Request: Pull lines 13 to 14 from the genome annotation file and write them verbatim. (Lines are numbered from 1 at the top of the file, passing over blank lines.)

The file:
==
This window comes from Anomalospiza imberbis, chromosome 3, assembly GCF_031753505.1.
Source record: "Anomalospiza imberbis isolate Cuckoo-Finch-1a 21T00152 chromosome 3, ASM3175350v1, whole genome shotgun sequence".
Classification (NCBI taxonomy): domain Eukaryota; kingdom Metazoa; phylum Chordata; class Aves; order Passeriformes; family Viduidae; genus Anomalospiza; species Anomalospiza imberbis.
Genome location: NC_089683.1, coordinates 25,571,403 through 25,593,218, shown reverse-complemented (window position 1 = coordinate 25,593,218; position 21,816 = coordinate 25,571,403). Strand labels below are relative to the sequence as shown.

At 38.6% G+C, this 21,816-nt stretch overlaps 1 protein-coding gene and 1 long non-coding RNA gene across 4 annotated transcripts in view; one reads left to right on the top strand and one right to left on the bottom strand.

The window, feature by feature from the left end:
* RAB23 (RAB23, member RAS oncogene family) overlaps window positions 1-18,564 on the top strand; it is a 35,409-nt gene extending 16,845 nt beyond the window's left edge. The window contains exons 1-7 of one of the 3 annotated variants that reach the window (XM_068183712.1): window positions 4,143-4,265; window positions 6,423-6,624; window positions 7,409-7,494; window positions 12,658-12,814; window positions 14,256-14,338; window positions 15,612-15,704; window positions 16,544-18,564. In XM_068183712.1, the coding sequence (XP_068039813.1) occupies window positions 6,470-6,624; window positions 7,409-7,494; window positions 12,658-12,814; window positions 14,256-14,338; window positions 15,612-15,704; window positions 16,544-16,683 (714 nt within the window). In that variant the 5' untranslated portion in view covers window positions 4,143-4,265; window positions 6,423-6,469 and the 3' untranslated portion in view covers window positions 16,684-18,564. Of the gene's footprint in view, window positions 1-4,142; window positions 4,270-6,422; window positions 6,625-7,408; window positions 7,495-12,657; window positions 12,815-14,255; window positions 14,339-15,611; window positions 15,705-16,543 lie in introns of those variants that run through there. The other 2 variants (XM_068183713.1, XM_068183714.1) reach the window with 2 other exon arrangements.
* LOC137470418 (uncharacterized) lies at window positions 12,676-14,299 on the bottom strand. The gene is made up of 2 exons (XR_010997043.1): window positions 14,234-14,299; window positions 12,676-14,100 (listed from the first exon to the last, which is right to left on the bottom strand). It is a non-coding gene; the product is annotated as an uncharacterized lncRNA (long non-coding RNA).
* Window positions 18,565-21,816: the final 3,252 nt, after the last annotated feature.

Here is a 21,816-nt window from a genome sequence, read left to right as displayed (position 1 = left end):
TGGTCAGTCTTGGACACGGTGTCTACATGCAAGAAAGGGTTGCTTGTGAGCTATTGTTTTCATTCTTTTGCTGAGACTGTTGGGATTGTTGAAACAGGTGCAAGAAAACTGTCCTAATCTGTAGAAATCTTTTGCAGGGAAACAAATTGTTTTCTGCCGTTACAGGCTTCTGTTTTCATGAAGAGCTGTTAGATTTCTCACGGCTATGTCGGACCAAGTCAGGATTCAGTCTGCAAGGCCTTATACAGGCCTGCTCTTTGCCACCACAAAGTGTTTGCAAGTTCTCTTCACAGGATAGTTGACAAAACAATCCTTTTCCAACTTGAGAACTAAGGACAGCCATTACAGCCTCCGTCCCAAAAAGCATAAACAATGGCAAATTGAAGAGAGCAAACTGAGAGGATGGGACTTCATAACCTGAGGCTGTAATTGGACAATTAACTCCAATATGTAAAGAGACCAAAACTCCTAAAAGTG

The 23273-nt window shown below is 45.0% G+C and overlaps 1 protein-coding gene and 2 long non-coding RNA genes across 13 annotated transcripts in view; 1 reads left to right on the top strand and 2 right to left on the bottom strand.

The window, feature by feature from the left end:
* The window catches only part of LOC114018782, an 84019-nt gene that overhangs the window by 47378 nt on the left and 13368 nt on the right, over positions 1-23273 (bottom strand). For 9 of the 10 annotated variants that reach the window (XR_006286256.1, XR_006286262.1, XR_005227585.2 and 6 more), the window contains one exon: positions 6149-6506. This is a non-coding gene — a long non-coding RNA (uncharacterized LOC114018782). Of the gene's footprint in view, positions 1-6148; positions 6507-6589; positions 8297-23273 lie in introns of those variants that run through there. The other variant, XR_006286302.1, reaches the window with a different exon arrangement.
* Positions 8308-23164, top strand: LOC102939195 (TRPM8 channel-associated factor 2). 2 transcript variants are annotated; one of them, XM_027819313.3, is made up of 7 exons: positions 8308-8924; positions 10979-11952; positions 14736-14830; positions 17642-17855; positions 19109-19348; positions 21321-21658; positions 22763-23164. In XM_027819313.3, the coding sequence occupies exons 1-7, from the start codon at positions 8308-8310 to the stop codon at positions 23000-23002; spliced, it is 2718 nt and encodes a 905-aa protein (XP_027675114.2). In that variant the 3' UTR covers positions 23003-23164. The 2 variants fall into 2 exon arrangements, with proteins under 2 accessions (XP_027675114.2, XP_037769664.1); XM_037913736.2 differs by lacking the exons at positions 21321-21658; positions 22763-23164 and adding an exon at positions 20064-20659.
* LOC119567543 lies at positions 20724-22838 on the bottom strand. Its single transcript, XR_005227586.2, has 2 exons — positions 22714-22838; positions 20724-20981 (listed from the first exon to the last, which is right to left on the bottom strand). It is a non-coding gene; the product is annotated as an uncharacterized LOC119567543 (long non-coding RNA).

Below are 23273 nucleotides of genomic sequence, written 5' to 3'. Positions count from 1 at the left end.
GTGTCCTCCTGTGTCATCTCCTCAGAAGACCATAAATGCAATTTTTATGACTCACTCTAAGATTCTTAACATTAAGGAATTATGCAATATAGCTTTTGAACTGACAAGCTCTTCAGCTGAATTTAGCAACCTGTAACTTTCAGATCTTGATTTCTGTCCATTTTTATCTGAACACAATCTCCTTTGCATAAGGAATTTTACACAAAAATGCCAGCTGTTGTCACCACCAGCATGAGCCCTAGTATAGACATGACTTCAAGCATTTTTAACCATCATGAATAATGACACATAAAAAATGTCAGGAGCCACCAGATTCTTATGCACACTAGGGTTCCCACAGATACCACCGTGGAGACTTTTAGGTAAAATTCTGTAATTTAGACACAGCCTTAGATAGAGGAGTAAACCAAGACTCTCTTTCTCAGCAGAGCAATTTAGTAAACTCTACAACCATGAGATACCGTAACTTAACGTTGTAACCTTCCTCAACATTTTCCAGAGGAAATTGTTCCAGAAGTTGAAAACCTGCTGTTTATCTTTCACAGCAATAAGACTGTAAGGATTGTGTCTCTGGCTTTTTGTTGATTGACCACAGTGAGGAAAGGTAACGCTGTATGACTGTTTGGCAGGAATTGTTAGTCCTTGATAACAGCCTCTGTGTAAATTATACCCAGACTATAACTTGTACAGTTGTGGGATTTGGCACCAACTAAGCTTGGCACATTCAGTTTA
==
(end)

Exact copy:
The window, feature by feature from the left end:
* The window catches only part of LOC114018782, an 84019-nt gene that overhangs the window by 47378 nt on the left and 13368 nt on the right, over positions 1-23273 (bottom strand). For 9 of the 10 annotated variants that reach the window (XR_006286256.1, XR_006286262.1, XR_005227585.2 and 6 more), the window contains one exon: positions 6149-6506. This is a non-coding gene — a long non-coding RNA (uncharacterized LOC114018782). Of the gene's footprint in view, positions 1-6148; positions 6507-6589; positions 8297-23273 lie in introns of those variants that run through there. The other variant, XR_006286302.1, reaches the window with a different exon arrangement.